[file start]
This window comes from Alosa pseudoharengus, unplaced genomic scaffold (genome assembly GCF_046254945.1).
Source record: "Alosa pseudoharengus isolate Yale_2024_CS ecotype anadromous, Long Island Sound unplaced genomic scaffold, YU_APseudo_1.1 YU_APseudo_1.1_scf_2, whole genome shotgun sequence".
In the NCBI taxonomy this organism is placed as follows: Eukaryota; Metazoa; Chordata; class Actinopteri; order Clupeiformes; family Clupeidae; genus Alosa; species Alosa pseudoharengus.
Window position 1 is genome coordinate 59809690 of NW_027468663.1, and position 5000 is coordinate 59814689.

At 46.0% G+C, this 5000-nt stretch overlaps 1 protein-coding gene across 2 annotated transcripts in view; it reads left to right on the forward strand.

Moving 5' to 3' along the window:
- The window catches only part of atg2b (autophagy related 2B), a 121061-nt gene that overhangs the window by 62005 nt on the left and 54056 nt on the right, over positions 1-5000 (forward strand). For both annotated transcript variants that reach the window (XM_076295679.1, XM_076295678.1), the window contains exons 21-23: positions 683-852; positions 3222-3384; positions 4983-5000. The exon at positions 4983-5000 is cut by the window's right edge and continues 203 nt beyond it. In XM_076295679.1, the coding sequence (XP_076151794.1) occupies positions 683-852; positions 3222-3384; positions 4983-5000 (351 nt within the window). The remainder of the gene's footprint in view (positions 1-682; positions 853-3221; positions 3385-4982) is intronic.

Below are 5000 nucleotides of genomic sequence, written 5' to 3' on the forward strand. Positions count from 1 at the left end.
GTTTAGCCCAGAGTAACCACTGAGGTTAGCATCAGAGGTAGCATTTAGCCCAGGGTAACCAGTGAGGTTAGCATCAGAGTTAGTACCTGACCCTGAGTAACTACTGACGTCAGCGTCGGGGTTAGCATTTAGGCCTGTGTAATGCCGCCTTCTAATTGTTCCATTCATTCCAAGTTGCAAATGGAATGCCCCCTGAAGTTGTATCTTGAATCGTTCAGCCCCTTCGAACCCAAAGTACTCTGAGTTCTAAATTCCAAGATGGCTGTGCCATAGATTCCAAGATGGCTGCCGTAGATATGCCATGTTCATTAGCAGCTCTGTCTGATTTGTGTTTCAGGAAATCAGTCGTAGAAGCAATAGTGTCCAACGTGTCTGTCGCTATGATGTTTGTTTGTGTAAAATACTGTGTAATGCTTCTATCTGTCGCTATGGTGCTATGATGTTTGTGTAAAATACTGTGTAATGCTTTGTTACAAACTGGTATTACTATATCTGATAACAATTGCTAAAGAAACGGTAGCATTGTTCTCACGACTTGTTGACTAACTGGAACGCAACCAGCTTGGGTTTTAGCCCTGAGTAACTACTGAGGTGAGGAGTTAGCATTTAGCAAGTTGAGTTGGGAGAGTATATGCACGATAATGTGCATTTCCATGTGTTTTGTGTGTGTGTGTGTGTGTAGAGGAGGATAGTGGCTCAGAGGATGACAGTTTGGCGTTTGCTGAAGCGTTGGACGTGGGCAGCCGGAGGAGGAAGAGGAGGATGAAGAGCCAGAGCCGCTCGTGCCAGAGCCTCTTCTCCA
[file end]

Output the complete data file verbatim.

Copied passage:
This window comes from Alosa pseudoharengus, unplaced genomic scaffold (genome assembly GCF_046254945.1).
Source record: "Alosa pseudoharengus isolate Yale_2024_CS ecotype anadromous, Long Island Sound unplaced genomic scaffold, YU_APseudo_1.1 YU_APseudo_1.1_scf_2, whole genome shotgun sequence".
In the NCBI taxonomy this organism is placed as follows: Eukaryota; Metazoa; Chordata; class Actinopteri; order Clupeiformes; family Clupeidae; genus Alosa; species Alosa pseudoharengus.
Window position 1 is genome coordinate 59809690 of NW_027468663.1, and position 5000 is coordinate 59814689.

At 46.0% G+C, this 5000-nt stretch overlaps 1 protein-coding gene across 2 annotated transcripts in view; it reads left to right on the forward strand.

Moving 5' to 3' along the window:
- The window catches only part of atg2b (autophagy related 2B), a 121061-nt gene that overhangs the window by 62005 nt on the left and 54056 nt on the right, over positions 1-5000 (forward strand). For both annotated transcript variants that reach the window (XM_076295679.1, XM_076295678.1), the window contains exons 21-23: positions 683-852; positions 3222-3384; positions 4983-5000. The exon at positions 4983-5000 is cut by the window's right edge and continues 203 nt beyond it. In XM_076295679.1, the coding sequence (XP_076151794.1) occupies positions 683-852; positions 3222-3384; positions 4983-5000 (351 nt within the window). The remainder of the gene's footprint in view (positions 1-682; positions 853-3221; positions 3385-4982) is intronic.

Below are 5000 nucleotides of genomic sequence, written 5' to 3' on the forward strand. Positions count from 1 at the left end.
GTTTAGCCCAGAGTAACCACTGAGGTTAGCATCAGAGGTAGCATTTAGCCCAGGGTAACCAGTGAGGTTAGCATCAGAGTTAGTACCTGACCCTGAGTAACTACTGACGTCAGCGTCGGGGTTAGCATTTAGGCCTGTGTAATGCCGCCTTCTAATTGTTCCATTCATTCCAAGTTGCAAATGGAATGCCCCCTGAAGTTGTATCTTGAATCGTTCAGCCCCTTCGAACCCAAAGTACTCTGAGTTCTAAATTCCAAGATGGCTGTGCCATAGATTCCAAGATGGCTGCCGTAGATATGCCATGTTCATTAGCAGCTCTGTCTGATTTGTGTTTCAGGAAATCAGTCGTAGAAGCAATAGTGTCCAACGTGTCTGTCGCTATGATGTTTGTTTGTGTAAAATACTGTGTAATGCTTCTATCTGTCGCTATGGTGCTATGATGTTTGTGTAAAATACTGTGTAATGCTTTGTTACAAACTGGTATTACTATATCTGATAACAATTGCTAAAGAAACGGTAGCATTGTTCTCACGACTTGTTGACTAACTGGAACGCAACCAGCTTGGGTTTTAGCCCTGAGTAACTACTGAGGTGAGGAGTTAGCATTTAGCAAGTTGAGTTGGGAGAGTATATGCACGATAATGTGCATTTCCATGTGTTTTGTGTGTGTGTGTGTGTGTAGAGGAGGATAGTGGCTCAGAGGATGACAGTTTGGCGTTTGCTGAAGCGTTGGACGTGGGCAGCCGGAGGAGGAAGAGGAGGATGAAGAGCCAGAGCCGCTCGTGCCAGAGCCTCTTCTCCA